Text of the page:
Comparing it to back then, you see how much buggier it is, it crashes far more frequently, enterprise is being shoved down everyone's throats more than ever, premium support for bugs that shouldn't exist to begin with and staff just constantly trying to make everyone use the feature request form and gather votes despite the fact half of your staff have already publicly said that it is useless anyway as there is no commitment to implement what we most want from that list, unless it's easy.
You promised an official level editor and Mac apps, two things many people wanted and still do want, but this was bait and switch. We were told these things were coming soon and they never arrived.
Your recent name calling blog was also very disappointing. Seeing you insulting former staff members who have left gave me the impression you were bitter, which is a shame because there is already growing disdain for other executives at your company, such as your coo who takes to calling anyone who has a complaint a troll on twitter.
The forum is much quieter than it was even 6 months ago and the staff provide mostly useless answers or links to bug forms, feature forms, or enterprise.
It is sad to see a product I once enjoyed using become such a chore. For now I have to use Corona for work but my personal licence has lapsed and I can't imagine ever renewing it.
Tim Closs | 12:00 - 20 February 2013
Great to get your input. By the way, we'll have to forgive the writers at PG their artistic license, as I never used the word "better", instead I was asked to draw objective comparisons between our two products.
It's true that many developers don't want to be messing with the internals of an engine. But the trouble with making a product a 'take it or leave it' proposition is that, if a developer likes 95% but can't get that last 5%, they still might need to choose another solution, even if that's just using the individual platform SDKs.
That's why from the start we architected Marmalade SDK as strictly layered, supporting open standards, and therefore embracing a world of additional open source modules and 3rd party extensions. We think that world should be open to all developers; some may explore it just a little, some may exploit it fully. Therefore we don't charge extra for that openness and ecosystem of extensions; even developers paying $149 for our Community license can target all iOS and Android devices and use any Marmalade extension or 3rd party service they choose.
I think the whole RAD space is really interesting, there's a lot of innovation happening. When designing Quick we looked at a large number of products and tools, and we were certainly very interested in some of the things Corona has done. I think we share some of the same DNA - whilst Marmalade has traditionally been known for C++, our goal has always been to simplify the complex. First and foremost that has been about simplifying platform fragmentation, and now we're also taking strides to simplify the development workflow.
Certainly iOS and Android are our core platforms - that's where we continue to invest most heavily. But ultimately we want to enable developers to make their own choices. We've found that savvy developers can find great opportunities on other platforms including BlackBerry, Windows Phone 8, and desktop Windows and Mac. For example, we recently ran a promotion with BlackBerry that had a phenomenal response for our community, and delivered over 1,000 apps and games to BlackBerry World.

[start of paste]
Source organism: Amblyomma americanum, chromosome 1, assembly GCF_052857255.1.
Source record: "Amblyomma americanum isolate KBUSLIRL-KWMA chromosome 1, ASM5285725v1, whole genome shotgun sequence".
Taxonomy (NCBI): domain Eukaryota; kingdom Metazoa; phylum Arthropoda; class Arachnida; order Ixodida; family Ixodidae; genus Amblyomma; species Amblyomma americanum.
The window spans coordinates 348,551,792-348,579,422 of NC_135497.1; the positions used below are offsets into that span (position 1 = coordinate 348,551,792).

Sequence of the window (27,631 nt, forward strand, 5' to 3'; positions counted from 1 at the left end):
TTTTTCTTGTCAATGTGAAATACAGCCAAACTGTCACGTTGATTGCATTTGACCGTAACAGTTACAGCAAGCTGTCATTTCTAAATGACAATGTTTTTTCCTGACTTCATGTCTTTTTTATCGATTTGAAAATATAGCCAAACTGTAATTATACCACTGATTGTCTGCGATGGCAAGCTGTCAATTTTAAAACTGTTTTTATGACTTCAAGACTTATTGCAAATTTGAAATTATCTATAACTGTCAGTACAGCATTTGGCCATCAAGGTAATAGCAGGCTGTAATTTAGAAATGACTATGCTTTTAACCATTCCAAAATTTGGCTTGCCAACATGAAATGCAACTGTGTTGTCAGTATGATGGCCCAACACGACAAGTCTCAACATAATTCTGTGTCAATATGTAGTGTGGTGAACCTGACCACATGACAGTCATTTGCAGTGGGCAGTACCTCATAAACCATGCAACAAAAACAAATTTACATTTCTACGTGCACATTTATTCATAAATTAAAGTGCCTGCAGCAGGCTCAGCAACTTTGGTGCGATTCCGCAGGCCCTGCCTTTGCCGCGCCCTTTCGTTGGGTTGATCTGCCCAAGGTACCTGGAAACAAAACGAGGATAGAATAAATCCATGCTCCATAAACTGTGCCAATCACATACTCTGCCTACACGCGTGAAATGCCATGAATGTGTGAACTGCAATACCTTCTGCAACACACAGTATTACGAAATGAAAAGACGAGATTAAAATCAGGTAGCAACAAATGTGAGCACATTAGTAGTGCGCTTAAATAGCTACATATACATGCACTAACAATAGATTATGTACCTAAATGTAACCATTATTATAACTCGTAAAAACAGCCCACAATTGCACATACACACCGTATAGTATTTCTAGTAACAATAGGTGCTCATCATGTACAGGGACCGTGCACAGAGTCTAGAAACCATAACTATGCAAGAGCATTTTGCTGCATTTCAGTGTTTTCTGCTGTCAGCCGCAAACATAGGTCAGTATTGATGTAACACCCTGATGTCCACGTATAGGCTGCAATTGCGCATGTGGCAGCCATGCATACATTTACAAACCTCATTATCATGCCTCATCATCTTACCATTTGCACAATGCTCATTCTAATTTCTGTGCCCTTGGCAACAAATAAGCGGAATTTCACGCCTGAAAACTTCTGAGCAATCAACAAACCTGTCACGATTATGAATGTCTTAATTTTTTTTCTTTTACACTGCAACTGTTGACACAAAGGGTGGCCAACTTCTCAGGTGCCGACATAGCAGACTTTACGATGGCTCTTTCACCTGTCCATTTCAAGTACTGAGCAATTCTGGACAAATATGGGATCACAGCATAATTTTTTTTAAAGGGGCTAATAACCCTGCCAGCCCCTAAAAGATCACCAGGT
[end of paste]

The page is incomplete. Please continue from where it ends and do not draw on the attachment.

We're looking forward to seeing how you guys develop your product, especially with the GameMinion acquisition. We'll be continuing to innovate with Marmalade Quick, and curating the OpenQuick project. I think between us we'll be offering some great choices for games and apps developers."
jon jordan | 13:52 - 18 February 2013
Thanks for the commetns Walter!
Walter Luh | 20:20 - 16 February 2013
Hey guys, Walter Luh, CEO of Corona Labs here. Thanks for the mention, and congrats to Tim/Marmalade on the launch of Quick. Its great that other folks are starting to see the value in the kinds of products we pioneered back in 2008.
We certainly agree that Lua is a great language. We believe developers of all levels want to build beautiful games/apps quickly and easily. This approach has been fully proven as Corona is now a very mature platform, with over 200k developers worldwide and over 25k live apps across all the app stores.
As for Tim's points about Corona and Marmalade, I'd like to respectfully make a couple of quick comments:
1) Open source: there is a lot of value in open source and we are big believers ourselves. However, we also have seen that the vast majority of developers want to focus their energy on building their apps/games, not mess with the internals of an engine. So that's why our devs tell us they love how Corona is actively maintained and that, for example, we delivered an update for iOS 6 the day it was released.
2) Underlying technologies: We agree - building on industry standards is important. That's why Corona SDK is also built on Box2D, SQLite, OpenAL and more. With Corona, we give developers access to the power of these technologies, but we also know how to make them extremely easy to use – it's in our DNA.
3) Platforms: We have purposely focused Corona on providing developers with the best way to build for iOS, Android, Kindle and Nook. These are where developers are making 99% of the money. As other platforms emerge, we will have no problems extending coverage. But I've personally seen what happened to Flash and it wasn't pretty ;)
Thanks again for the mention. All the best!